Whiteley: Evolving Boks 'hungry' for more
Whiteley: Evolving Boks 'hungry' for moreSHARE
South African captain Warren Whiteley, speaking ahead of the third an final Test against France, said they feel they are 'heading in the right direction' and have made great steps off the field.
However, they will keep their feet firmly on the ground, going into Saturday's showdown at Ellis Park.
"There is confidence growing within the group," Whiteley told a media briefing at the team's base in Johannesburg.
He spoke of the continuity and how it "makes things easier as the guys get more familiar with the processes and our game plan".
"There are still challenges and we have to overcome them as the days and weeks go by.
"The group is evolving," he said, adding: "We are hungry to keep improving.
"That is the key, the hunger to improve even more.
"This week is another opportunity for us," Whiteley said, adding that it is very important to keep the momentum.
He said their is no risk of the Boks underestimating Les Bleus and it is not going to be easy an easy contest at Ellis Park.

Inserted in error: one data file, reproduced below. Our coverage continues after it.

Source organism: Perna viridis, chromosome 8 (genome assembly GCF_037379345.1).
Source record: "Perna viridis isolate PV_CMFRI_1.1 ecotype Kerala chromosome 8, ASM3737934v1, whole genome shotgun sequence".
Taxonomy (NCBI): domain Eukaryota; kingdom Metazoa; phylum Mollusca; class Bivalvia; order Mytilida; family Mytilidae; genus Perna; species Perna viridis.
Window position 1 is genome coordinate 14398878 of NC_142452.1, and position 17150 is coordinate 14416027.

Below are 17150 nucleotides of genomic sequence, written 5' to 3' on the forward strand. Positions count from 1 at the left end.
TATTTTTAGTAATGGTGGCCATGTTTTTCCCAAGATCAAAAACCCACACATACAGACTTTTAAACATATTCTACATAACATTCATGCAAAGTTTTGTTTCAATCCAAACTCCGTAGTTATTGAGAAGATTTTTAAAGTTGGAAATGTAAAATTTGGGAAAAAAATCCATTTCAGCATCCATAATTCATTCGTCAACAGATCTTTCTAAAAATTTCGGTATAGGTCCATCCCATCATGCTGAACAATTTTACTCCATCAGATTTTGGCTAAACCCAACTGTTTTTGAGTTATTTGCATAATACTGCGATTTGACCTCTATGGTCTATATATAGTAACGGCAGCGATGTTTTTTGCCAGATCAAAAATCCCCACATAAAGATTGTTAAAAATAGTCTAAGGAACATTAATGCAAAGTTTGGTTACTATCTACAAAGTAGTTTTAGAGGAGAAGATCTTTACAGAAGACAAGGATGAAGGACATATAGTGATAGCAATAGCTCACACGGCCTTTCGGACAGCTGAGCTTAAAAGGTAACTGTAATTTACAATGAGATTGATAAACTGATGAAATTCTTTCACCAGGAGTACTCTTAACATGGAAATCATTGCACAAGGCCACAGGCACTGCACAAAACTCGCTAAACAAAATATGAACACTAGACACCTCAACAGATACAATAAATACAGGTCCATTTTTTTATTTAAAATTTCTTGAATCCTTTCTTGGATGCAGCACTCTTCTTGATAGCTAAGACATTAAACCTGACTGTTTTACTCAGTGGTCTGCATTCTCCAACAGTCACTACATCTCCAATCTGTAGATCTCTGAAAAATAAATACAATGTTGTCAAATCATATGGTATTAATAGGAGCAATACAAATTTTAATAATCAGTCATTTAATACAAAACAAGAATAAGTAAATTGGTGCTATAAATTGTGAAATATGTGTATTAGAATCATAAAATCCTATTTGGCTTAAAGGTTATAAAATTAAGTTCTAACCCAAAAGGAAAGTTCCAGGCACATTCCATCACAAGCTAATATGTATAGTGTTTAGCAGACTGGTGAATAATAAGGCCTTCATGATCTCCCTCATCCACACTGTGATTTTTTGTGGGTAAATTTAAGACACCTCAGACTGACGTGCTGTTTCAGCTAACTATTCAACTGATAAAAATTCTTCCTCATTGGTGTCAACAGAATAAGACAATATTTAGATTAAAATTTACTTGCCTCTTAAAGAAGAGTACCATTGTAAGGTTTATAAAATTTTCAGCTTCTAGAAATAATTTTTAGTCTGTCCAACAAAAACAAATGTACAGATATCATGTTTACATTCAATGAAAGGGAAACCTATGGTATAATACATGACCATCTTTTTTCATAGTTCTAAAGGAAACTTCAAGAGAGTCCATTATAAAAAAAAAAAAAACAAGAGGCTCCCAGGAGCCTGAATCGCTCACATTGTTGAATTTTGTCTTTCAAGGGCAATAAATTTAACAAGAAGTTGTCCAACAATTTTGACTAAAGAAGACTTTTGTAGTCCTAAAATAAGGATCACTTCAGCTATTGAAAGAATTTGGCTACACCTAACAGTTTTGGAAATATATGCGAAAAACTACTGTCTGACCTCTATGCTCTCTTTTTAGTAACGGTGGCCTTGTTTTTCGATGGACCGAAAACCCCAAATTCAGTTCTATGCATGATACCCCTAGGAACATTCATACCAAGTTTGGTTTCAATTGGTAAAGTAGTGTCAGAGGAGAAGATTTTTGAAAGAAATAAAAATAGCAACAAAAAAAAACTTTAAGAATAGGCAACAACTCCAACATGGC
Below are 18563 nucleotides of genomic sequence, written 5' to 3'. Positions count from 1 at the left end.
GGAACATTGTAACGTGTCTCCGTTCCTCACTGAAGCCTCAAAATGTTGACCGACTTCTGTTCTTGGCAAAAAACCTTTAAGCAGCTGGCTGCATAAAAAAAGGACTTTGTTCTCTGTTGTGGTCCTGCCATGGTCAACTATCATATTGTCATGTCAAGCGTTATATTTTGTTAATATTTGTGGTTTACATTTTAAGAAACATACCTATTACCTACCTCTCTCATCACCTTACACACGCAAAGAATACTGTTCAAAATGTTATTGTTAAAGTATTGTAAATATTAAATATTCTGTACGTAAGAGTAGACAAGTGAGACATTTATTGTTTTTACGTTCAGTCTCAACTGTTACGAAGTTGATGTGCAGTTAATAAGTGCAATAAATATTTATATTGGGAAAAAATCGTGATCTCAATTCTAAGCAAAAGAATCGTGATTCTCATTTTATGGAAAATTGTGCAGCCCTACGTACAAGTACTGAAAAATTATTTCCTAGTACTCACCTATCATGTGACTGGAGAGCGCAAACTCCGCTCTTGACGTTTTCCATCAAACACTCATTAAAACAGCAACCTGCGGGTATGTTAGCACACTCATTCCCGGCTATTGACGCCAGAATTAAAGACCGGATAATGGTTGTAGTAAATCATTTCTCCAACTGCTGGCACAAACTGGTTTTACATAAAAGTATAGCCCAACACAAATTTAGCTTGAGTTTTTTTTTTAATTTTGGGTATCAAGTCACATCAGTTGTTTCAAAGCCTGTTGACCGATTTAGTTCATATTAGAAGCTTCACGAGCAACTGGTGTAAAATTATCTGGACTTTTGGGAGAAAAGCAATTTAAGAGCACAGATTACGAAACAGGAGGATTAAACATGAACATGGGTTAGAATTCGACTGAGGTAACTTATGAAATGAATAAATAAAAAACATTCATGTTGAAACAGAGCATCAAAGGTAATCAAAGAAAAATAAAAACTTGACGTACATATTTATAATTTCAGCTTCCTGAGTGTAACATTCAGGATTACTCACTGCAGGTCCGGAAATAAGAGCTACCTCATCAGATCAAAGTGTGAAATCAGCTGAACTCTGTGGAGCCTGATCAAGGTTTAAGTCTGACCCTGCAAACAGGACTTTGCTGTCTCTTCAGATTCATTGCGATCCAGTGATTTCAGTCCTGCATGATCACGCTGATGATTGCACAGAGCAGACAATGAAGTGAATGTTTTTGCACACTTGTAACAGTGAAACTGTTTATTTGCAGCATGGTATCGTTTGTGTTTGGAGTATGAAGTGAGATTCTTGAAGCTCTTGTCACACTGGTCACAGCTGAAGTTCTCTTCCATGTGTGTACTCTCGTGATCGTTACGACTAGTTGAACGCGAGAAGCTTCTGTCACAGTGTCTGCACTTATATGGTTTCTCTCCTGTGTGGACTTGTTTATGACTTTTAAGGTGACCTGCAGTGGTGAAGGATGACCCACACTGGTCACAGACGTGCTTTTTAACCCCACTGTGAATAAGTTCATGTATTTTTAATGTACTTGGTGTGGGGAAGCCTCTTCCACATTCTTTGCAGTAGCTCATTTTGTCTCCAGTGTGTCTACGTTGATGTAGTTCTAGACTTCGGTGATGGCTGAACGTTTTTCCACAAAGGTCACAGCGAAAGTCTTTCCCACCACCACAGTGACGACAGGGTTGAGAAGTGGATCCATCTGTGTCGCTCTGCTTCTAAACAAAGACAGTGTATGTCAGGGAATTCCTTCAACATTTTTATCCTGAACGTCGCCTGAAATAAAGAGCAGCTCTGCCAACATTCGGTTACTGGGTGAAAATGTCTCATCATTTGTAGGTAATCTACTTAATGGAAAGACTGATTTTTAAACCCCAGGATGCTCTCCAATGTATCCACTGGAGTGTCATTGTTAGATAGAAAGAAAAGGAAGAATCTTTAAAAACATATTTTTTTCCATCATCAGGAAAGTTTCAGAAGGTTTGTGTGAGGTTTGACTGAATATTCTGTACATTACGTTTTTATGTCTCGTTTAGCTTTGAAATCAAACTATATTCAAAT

"If you look at the two previous Tests, there were moments in those games where we had to show some character and we did that.
"The French are not just going to roll over, they have come here to play."
The Bok skipper also spoke of the foundation that was laid, in the last month or so, and the "hunger" in the team to keep improving.
"If we look after the small little things, the processes, the rest will take care of itself."
The improved form of the Boks also means Saturday's Test is heading towards a sell-out crowd, with more than 52,000 tickets having been sold by Thursday.
"It is just an unbelievable feeling and we are very grateful as players to see that kind of support," Whiteley said.
"It is amazing to know the country is behind us. Ellis Park is just an amazing place to play, a really, really special place.
"It is going to be an amazing atmosphere."
Whiteley said that while the Boks have set a good foundation, there is still a lot of hard work to be done.
By Jan de Koning, in Johannesburg